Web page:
I often wonder how it is possible that our home life which is so dependent on the lull of a routine for its success is also nothing short of wondrous and breathless at the same time. May and June went by with school examinations for the older children and they prepared for them mostly independently as I spent much of my energy homeschooling Piglet and Roo, the latter right smack in the middle of her fantastic two’s. At two, everything is truly marvellous and must be fully explored even if it means scaling dangerous heights to get there.
In this Keeping-Up-With-Roo season, I tend to cling more than ever to our simple routine, following it mindfully, sometimes tenaciously, but also knowing it has to be held loosely in order to educate the whole child, “head, heart and hands” (think Waldorf). This, and also the awareness that childhood is indeed precious and fleeting has made for relatively peaceful mothering for the most part even though there will always be the usual heart-stopping toddler-initiated event or two, often more, that comes with the territory.
Every day we work through practical life – self-care habits and the mountain of chores it takes to run a household of seven – dog included, fish and caterpillar excepted. The older children have begun to grumble or drag their feet occasionally which tends to make my blood boil but I’m choosing to view these as teaching opportunities to remind ourselves that learning to persist through drudgery in order to serve others and keep on top of our own “mess” is part of educating the heart.
I say “remind ourselves” because, in truth, upon deeper reflection recently I have come face to face with my own internal grumbling about the constancy of clean-ups and have therefore come to a new resolve to “give thanks in all circumstances” (1 Thessalonians 5:18). Character is caught, not taught. As Rudolf Steiner famously said, “You will not be good teachers if you focus only on what you do and not upon who you are.”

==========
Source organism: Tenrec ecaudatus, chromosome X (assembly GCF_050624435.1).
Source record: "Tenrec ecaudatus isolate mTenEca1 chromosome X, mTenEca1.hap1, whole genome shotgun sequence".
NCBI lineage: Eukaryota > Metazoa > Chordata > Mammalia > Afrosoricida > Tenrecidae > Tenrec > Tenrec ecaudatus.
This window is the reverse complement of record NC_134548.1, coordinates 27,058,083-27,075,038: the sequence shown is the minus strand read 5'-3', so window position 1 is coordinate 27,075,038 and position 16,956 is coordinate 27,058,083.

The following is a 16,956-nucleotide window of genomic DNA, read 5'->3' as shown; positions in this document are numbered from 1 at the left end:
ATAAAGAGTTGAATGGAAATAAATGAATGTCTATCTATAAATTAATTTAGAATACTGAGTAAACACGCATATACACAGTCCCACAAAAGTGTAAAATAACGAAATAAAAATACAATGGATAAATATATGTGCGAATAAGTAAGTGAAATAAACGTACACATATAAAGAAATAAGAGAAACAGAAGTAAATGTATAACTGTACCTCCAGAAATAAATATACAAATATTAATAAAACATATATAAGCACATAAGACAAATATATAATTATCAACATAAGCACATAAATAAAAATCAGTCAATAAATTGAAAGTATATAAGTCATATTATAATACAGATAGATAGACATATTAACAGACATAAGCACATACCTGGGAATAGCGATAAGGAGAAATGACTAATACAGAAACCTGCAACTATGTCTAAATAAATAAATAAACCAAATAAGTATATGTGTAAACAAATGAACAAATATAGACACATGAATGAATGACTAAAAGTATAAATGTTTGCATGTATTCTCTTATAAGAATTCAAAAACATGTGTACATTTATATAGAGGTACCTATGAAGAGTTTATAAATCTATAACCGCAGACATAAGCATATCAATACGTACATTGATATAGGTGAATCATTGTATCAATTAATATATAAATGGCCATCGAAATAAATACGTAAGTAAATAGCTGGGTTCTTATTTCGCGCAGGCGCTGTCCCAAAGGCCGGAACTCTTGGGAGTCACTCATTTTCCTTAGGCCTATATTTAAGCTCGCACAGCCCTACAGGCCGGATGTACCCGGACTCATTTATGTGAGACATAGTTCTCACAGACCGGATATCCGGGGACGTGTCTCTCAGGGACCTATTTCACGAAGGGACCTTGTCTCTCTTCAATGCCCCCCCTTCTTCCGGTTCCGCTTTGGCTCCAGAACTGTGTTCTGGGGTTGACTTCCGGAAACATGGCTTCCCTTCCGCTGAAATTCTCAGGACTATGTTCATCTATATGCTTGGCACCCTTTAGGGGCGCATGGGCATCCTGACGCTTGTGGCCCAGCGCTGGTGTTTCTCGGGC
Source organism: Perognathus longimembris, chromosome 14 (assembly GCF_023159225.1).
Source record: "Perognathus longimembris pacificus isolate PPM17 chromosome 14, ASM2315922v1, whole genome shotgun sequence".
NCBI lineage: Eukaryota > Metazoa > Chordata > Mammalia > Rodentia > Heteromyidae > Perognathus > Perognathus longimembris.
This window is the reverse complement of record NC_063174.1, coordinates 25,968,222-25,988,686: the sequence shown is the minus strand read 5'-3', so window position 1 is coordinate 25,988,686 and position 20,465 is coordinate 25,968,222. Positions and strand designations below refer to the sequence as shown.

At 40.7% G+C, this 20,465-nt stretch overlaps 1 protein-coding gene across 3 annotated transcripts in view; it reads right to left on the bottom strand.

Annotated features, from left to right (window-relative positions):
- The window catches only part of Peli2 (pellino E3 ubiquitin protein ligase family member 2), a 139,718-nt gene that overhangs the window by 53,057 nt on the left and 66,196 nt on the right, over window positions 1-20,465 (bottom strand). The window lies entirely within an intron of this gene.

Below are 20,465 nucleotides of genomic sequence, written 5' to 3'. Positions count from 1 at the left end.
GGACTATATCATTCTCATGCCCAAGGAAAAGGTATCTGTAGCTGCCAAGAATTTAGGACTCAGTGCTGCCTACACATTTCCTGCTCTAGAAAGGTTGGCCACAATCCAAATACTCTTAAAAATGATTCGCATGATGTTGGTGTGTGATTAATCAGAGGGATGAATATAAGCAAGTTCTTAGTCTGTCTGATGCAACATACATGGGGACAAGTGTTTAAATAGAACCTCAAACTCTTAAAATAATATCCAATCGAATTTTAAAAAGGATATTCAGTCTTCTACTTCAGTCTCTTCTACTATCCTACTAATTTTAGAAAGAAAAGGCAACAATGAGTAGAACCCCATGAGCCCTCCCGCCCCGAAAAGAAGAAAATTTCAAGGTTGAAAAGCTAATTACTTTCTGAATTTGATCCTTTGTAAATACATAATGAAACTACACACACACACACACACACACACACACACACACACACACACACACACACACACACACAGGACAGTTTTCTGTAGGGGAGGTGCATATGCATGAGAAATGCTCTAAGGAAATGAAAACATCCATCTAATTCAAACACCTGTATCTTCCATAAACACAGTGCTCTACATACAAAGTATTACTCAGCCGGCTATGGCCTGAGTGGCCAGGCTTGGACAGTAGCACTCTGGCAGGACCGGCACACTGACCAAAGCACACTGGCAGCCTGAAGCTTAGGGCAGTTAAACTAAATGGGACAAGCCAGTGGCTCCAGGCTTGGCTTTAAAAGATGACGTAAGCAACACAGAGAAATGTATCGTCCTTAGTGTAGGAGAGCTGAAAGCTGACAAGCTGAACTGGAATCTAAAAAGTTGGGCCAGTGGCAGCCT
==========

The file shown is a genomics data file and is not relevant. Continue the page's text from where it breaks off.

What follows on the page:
While there’s been an hour or so of academics for each child, more than double the amount of time spent reading-aloud and reading independently, and good progress in two languages, history, science and art, we’ve stalled miserably in music and math.
Thankfully though, besides simplicity I’m also learning more confidently to adapt to life’s changing seasons without feeling too badly about fudging some areas. With home-based work projects set to increase in the next few months and the unpredictable rains alternating between brief drizzles and torrential downpours, I decided it was timely for us to get a head start on garden work during sunny days. Our small green patch, on maintenance mode since Roo was hospitalised in April (a bit of a scare deserving another post), would benefit from a good deal of changes and provide in itself a myriad of practical outdoor activities central to learning, imagination and play. The previous season of crops was nearing its end and it was time to uproot, let the land rest awhile, and plant again.
I’ve been falling into bed exhausted each night but growing a few more inches in wonder at how spending time simply with children whether at home or in the world outside has blessed and enriched my own life beyond measure. Education truly begins with being present and attentive, reading the open book that is their lives and then stepping out into new paths with them, mutually enjoying the adventure and the fulfilment it brings.
“Education is an atmosphere, a discipline, a life.” ~ Charlotte Mason